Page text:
I recently picked up a copy of How Change Happens: Why Some Social Movements Succeed While Others Don't, a book out last year by Leslie Crutchfield. I immediately became interested in the title because of my upcoming book The Startup Community Way, which will be out later this year. That interest came from the fact that our book (I’m co-authoring it with Brad Feld) is really about a special type of movement-driven social change—one built around local entrepreneurship. How Change Happens is the product of many years of research by Leslie and her team studying a wide range of social movements in the United States—from gun control, to same-sex marriage, to smoking, to drunk driving, to acid rain reduction, to vaccination, and beyond—and systematizing why some succeed while others fail. Dissecting these major movements case-by-case, Crutchfield and her team were able to uncover some interesting patterns about what works and what doesn’t. As I was reading the book, I had in the back of my mind “how do these social movements apply to building startup communities?” I’m glad I did, because it helped crystalize a few ideas I in my head.
Talent is to a knowledge-based economy what oil and steel were to an industrial-based one—it’s most important asset. And while agglomeration was important in the past too, it pales in comparison to the type of economic concentration we see playing out right now in major cities across the globe—talent wants to be around other talent. In fact it needs to be.
For decades, the United States has been the world’s biggest beneficiary of global talent flows by a long shot. But the United States risks squandering its long-held gift of global talent, due to changing economic conditions abroad and series of missteps at home. That’s the main message of an excellent new book from Bill Kerr of the Harvard Business School: The Gift of Global Talent: How Migration Shapes Business, Economy & Society.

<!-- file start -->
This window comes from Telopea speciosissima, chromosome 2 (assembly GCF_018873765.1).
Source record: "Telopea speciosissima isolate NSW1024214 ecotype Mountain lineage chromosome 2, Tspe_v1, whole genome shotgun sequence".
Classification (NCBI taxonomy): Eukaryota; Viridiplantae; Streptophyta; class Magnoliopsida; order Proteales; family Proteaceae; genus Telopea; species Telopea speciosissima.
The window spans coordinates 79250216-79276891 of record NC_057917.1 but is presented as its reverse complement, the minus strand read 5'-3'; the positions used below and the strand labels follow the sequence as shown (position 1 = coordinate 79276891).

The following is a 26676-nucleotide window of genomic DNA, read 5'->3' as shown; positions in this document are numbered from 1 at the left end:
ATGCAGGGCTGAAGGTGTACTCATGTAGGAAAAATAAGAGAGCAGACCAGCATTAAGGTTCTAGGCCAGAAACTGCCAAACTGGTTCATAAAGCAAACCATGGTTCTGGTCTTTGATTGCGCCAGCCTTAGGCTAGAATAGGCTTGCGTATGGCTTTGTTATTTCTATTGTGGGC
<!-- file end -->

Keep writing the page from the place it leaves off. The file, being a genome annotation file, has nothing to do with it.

I recently had the pleasure of meeting Nicolas Colin. I’ve been an admirer of his writing in the past, and we had a delightful conversation at one of my favorite breakfast spots in London. For those of you who don’t know, Nicolas is a co-founder of The Family, an early-stage investment firm started in Paris and now operating in London and Berlin.
He is also the author a new book Hedge: A Greater Safety Net for the Entrepreneurial Age, which I’m happy to have completed just this week. Hedge hits three important notes for me: it is meticulously researched (527 references! 😍), very well-written, and has a point of view that stands out from the others.
In The Innovation Blind Spot: Why We Back the Wrong Ideas and What to Do About It, a book released just last week, social entrepreneur and venture capitalist Ross Baird discusses how our blind spots affect how, whether, and to what extent we support the ideas of tomorrow. In it, he describes how mental shortcuts, biases, and funding models prevent us from tackling our most pressing social and economic challenges, instead opting to solve problems that are familiar, and where investment returns are more predictable.
Much excitement has been building over what feels like the beginning of an era of immense technological advance, the central role that entrepreneurs will play in its development, and the potential for a wide range of regions to reap the rewards. But progress won’t come easy. Significant challenges are likely to follow as digital technologies expand into relatively untapped areas of the economy.
Two excellent books out in as many months—and a quick data analysis here—persuasively drive these points home.
If you’re like me, and in search of a much-needed reprieve from the professed doom and gloom of a hyper-autonomous and apparently jobless future, then I have just the book for you. Our Robots, Ourselves: Robotics and the Myths of Autonomy, out last fall, takes a hard look at the realities of the coming wave of automating technologies, such as advanced robotics and artificial intelligence, and the role humans will play in an increasingly digital future.
Although it's been out for nearly two years, I finally managed to read Creativity, Inc.—the first hand account of Ed Catmull, the genius behind Pixar, about his journey in building the company. While the book contains engaging stories behind some of the most commercially successful and entertaining animated films of all time, it's really a book about managing a fast-growing, innovation-driven, entrepreneurial, creative enterprise.